Enforcement Action Increases to Encourage I-9 Form Compliance

In 1986, with the enactment of the Immigration Reform and Control Act, employers were required to verify the identity and employment eligibility of their employees. To encourage compliance a number of criminal and civil penalties were created. Recently, these sanctions have been increased in an attempt by the US Immigration and Customs Enforcement (ICE)and Department of Justice (DOJ) “to turn up the heat” on violators.

The objective of the latest round of penalty increases is, to address what ICE and DOJ see as significant document abuse and discriminatory immigration-related employment practices from employers. According to UCE and DOJ, discriminatory practices are described as “unfair immigration-related employment practices when an employer treats job applicants and new hires differently based upon their immigration status while implementing I-9 procedures or addressing I-9 issues.” Recently, under the new penalty scheme, one employer faced more than $800,000 in penalties, and this is just one of many examples of where companies can now face fines ranging from $178 per document violation to over $17,800 for each unfair immigration-related employment practices.

The new penalties came into effect August 1, 2016, but apply to any sanctions for violations that occurred after November 2, 2015.

With the announcement of the new penalties, the Department of Homeland Security also announced a new version of the I-9 Employment Eligibility Verification Form that was last updated in 2013. This is at least the 10th version of the I-9 Form that has been issued in an attempt to make the verification process more user-friendly.

With the increase in penalties and greater enforcement actions recently announced, employers are encouraged to make I-9 compliance an important part of normal business operations. It is suggested that proper training should be put in place in order to handle I-9 compliance duties accordingly, as the I-9 compliance function should be a basic task and employers need to recognize the financial risks of non-compliance.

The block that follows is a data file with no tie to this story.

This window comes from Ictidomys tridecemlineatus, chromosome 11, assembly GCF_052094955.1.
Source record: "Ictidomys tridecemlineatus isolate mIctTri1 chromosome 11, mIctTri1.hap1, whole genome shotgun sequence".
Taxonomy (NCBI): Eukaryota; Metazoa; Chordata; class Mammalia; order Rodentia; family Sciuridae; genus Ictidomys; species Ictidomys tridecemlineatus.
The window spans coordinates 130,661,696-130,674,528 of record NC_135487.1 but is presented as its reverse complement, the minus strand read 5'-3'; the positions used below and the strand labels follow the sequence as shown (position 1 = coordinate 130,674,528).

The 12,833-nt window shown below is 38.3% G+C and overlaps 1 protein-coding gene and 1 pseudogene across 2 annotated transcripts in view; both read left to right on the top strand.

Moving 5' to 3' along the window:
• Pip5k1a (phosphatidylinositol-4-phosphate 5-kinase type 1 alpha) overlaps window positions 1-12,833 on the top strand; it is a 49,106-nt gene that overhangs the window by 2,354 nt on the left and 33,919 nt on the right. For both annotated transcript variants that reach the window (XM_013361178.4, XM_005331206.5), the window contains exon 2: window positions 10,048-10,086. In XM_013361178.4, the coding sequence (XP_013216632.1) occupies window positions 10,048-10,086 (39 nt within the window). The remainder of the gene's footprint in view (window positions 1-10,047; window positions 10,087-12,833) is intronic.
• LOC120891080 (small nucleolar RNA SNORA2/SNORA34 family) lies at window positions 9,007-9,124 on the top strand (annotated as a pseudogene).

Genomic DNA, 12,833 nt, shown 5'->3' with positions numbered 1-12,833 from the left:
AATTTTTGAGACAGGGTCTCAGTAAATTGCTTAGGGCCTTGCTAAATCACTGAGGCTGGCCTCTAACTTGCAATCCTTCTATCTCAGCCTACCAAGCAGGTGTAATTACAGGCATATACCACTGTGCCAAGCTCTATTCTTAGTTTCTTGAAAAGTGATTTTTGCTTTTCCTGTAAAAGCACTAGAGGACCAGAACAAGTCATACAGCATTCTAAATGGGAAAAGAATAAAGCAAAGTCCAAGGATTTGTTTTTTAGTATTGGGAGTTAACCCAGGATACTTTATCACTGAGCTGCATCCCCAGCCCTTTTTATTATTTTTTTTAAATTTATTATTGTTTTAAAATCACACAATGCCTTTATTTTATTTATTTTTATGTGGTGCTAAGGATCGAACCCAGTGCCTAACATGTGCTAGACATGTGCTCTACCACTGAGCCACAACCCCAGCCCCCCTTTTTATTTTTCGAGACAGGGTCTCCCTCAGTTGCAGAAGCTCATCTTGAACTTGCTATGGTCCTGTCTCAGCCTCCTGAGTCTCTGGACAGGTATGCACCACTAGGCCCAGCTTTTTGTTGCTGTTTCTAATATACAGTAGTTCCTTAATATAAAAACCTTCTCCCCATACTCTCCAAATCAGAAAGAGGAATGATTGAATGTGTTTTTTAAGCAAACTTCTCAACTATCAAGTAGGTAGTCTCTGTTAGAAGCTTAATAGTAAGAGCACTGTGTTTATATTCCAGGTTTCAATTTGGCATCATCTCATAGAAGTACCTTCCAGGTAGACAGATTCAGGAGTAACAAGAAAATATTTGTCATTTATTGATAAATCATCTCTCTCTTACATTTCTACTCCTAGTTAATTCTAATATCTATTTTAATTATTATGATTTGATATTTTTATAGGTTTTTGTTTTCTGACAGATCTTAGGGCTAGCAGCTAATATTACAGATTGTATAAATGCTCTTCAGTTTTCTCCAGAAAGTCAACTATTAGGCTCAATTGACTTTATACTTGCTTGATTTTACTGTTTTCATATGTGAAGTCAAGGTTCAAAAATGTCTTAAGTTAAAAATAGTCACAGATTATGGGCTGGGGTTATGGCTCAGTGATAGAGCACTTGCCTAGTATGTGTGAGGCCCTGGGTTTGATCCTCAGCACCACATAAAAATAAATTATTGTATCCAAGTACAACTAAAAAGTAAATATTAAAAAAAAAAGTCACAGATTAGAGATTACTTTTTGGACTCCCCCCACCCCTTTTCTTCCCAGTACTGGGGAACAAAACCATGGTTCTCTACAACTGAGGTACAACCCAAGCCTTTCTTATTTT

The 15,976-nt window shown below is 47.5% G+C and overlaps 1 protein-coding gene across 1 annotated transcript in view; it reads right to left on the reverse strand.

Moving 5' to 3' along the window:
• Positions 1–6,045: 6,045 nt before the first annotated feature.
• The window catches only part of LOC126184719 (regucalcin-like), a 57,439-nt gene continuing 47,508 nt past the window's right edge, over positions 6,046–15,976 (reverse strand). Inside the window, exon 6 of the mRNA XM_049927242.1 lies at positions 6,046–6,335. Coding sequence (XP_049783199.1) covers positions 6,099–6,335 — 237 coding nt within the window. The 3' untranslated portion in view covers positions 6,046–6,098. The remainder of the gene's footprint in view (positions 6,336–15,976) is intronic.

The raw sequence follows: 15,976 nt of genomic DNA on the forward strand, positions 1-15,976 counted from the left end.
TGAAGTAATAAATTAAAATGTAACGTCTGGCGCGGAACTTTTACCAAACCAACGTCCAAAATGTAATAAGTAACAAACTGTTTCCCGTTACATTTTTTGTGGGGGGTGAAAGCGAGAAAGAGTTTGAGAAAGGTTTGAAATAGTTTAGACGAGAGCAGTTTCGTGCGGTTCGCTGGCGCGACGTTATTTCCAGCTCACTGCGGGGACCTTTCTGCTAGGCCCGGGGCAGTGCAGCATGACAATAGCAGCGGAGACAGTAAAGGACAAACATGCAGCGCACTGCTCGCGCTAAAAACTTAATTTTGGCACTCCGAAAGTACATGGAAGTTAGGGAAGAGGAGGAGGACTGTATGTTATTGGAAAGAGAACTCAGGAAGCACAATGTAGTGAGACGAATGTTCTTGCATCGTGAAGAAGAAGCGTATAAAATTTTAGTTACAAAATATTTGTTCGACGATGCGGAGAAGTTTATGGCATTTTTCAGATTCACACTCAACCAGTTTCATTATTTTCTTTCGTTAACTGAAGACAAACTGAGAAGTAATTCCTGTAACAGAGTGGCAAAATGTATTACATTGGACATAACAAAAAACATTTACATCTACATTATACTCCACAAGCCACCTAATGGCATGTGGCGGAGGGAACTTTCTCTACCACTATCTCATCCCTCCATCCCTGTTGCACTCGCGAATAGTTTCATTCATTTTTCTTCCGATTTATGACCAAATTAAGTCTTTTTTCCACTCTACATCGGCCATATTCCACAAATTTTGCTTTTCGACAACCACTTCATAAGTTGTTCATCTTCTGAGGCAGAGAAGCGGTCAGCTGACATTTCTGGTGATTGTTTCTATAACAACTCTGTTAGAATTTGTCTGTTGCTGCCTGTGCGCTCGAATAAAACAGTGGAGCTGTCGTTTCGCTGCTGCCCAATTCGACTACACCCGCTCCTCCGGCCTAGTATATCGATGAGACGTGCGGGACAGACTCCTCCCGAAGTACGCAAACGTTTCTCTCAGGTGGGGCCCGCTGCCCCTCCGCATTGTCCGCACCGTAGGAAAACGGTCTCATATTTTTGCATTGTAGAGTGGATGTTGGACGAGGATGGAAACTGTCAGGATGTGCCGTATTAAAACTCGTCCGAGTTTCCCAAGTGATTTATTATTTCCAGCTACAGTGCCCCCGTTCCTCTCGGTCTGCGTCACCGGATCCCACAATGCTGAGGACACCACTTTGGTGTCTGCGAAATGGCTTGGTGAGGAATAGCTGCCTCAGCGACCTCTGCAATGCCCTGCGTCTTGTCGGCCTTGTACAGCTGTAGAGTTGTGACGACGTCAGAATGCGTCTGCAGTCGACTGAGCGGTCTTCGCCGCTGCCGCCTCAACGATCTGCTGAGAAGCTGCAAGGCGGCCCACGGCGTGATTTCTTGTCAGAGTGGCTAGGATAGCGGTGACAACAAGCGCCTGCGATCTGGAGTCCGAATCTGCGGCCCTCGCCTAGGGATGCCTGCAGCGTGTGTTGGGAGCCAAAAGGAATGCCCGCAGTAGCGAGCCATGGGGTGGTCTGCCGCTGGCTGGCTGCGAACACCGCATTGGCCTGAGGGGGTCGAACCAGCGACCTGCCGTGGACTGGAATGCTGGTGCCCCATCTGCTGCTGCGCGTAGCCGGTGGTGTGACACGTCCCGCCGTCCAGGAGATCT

Some of the penalties that employers can face are:

Document abuse$178 – $1,782
Unfair immigration-related employment practices (first offense)$445 – $3,563
Unfair immigration-related employment practices (second offense)$3,563 – $8,908
Unfair immigration-related employment practices (third or more offenses)$5,345 – $17,816

The new penalties are seen as a practical approach to deterring illegal employment and creating a culture of compliance while improving national security and public safety. It is said that the these I-9 fines have been put in place as an effort to motivate employers to conform to its employers verification process and protect employment opportunities for the nation’s lawful workforce.

For guidance on completing the Form I-9, please refer to the “Handbook for Employers” available on the USCIS Website.